Liechtenstein is a German-speaking, 25km-long principality between Austria and Switzerland. It’s known for its medieval castles, alpine landscapes and villages linked by a network of trails. The capital, Vaduz, a cultural and financial center, is home to Kunstmuseum Liechtenstein, with galleries of modern and contemporary art. The Postal Museum displays Liechtenstein’s postage stamps.
Liechtenstein has a population of 37,340
Liechtenstein has a constitutional monarch as Head of State, and an elected parliament which enacts the law. It is also a direct democracy, where voters can propose and enact constitutional amendments and legislation independent of the legislature. The Constitution of Liechtenstein was adopted in March 2003, replacing the previous 1921 constitution which had established Liechtenstein as a constitutional monarchy headed by the reigning prince of the Princely House of Liechtenstein. A parliamentary system had been established, although the reigning Prince retained substantial political authority.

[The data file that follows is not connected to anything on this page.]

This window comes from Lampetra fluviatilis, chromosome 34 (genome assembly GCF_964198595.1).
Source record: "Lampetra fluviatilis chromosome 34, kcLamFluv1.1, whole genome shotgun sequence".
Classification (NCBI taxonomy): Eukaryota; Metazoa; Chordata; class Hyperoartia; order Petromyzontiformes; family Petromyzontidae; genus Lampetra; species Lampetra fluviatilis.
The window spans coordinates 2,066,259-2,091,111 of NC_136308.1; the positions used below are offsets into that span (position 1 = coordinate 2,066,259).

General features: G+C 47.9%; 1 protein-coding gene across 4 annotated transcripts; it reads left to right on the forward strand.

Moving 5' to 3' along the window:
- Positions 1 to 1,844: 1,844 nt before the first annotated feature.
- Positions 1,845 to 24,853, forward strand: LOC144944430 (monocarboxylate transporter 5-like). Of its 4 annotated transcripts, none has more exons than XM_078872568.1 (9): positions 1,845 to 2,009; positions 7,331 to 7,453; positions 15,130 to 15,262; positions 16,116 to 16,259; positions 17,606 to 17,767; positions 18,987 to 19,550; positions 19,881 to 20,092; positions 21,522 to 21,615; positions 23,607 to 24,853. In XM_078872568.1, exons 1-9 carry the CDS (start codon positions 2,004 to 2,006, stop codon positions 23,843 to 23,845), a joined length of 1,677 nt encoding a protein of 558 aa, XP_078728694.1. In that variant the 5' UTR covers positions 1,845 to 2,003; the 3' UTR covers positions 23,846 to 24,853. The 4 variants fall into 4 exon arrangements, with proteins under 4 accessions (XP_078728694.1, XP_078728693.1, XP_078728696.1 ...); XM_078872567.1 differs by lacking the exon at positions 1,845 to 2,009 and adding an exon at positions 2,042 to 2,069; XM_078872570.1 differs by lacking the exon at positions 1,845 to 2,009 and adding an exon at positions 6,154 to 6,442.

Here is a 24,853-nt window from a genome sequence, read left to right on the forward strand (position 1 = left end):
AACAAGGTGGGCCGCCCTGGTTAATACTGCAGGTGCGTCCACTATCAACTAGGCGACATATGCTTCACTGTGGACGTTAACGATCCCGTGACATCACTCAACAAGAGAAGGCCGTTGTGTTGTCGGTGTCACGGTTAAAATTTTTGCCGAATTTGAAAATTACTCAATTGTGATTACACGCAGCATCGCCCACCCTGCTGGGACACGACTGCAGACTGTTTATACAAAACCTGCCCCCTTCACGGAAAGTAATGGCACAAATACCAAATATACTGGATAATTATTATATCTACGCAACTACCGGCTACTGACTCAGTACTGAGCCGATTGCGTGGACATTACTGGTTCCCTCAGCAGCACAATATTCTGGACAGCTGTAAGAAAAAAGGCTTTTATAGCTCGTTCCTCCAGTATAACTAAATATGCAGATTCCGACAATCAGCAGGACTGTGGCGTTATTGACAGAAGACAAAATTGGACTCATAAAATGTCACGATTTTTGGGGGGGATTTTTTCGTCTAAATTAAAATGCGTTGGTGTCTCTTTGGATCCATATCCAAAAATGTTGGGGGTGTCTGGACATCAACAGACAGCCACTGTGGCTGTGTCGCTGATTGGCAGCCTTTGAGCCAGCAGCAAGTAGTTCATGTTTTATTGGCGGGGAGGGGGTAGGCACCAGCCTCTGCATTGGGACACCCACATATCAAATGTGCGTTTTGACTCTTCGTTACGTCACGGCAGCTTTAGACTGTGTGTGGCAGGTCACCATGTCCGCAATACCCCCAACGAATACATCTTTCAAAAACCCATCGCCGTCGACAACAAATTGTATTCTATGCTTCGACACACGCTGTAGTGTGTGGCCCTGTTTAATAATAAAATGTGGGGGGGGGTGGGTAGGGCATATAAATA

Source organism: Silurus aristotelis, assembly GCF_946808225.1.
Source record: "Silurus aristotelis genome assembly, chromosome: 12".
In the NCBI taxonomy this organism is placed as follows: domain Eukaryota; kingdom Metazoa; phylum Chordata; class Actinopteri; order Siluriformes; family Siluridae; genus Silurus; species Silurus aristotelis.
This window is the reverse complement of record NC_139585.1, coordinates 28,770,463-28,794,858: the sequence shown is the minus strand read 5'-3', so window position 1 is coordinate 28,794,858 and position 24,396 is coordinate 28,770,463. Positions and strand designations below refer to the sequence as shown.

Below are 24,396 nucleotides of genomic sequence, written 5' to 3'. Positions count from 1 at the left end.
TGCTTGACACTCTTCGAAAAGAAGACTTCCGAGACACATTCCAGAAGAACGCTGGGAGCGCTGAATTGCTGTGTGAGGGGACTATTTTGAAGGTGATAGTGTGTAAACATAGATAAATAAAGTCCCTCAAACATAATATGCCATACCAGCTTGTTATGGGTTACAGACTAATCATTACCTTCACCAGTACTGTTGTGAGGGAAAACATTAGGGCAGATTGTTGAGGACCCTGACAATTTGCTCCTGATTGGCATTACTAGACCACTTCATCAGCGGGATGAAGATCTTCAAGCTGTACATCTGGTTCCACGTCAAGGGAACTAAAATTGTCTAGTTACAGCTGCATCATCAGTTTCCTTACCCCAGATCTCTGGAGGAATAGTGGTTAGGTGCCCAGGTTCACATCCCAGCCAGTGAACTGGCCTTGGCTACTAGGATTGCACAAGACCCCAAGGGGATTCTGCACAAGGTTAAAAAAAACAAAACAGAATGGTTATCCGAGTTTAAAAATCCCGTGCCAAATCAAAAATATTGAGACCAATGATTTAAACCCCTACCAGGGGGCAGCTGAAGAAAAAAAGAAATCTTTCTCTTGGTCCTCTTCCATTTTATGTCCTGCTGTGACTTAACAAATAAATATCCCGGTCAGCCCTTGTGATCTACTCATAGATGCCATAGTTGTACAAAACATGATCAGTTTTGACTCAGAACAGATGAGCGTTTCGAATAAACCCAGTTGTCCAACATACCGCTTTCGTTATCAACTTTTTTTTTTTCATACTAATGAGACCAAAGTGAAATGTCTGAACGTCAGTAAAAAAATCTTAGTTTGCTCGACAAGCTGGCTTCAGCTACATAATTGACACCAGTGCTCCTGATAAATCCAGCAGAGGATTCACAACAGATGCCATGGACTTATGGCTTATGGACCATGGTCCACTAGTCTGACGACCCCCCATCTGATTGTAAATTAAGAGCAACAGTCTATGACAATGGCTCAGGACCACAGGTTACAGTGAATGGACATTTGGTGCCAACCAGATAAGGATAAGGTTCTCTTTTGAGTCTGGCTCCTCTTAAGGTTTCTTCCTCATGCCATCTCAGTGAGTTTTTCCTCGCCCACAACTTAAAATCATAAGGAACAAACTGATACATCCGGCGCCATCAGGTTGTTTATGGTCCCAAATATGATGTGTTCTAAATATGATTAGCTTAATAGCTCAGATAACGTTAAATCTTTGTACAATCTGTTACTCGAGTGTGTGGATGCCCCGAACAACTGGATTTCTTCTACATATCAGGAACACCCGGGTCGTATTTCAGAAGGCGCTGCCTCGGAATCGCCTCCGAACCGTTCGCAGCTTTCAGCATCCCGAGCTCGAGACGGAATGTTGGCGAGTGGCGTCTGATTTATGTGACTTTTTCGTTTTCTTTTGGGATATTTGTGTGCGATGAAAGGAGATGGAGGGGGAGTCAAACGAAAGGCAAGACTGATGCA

Infrastructure and Economy
Liechtenstein participates in a customs union with Switzerland and employs the Swiss franc as the national currency. The country imports about 85% of its energy. Liechtenstein has been a member of the European Economic Area (an organization serving as a bridge between the European Free Trade Association (EFTA) and the European Union) since May 1995. The government is working to harmonize its economic policies with those of an integrated Europe. Since 2002, Liechtenstein’s rate of unemployment has doubled. In 2008, it stood at 1.5%. Currently, there is only one hospital in Liechtenstein, the Liechtensteinisches Landesspital in Vaduz. The gross domestic product (GDP) on a purchasing power parity basis is $5.028 billion, or $89,400 per capita, which is the second highest in the world.
The official language is German
Swiss franc (CHF)
Liechtenstein as no exchange controls
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